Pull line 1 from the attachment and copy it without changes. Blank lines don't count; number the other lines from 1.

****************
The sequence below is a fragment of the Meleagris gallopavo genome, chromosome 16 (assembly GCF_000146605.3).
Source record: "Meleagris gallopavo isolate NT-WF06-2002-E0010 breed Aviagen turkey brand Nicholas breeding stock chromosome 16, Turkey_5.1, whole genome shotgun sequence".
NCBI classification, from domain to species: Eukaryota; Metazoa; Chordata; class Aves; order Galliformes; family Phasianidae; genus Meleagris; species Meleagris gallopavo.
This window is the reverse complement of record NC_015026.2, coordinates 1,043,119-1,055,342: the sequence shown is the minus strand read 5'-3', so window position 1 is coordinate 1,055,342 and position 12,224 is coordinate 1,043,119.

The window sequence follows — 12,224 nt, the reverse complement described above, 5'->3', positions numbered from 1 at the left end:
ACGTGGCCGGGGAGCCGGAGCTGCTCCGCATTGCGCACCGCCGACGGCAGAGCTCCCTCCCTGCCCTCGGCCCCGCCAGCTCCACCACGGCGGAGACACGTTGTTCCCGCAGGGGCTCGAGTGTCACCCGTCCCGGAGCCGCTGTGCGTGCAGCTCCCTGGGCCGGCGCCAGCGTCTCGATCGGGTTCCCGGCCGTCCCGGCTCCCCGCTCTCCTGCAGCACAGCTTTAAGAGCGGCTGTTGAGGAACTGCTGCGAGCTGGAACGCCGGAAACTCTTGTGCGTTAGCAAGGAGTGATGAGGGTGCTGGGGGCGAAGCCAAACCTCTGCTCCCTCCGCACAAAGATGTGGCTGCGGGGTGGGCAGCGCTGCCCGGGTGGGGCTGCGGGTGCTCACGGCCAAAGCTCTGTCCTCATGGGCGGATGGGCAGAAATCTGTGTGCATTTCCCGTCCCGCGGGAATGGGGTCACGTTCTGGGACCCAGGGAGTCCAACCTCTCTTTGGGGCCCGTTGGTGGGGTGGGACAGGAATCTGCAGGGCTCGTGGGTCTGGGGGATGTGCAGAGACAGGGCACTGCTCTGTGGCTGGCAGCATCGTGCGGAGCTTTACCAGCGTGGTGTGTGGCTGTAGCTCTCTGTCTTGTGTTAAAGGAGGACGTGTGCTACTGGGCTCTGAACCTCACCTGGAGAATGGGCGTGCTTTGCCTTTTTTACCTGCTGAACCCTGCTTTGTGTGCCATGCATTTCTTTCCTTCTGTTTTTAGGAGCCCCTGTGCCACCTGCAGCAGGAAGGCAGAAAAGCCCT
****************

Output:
The sequence below is a fragment of the Meleagris gallopavo genome, chromosome 16 (assembly GCF_000146605.3).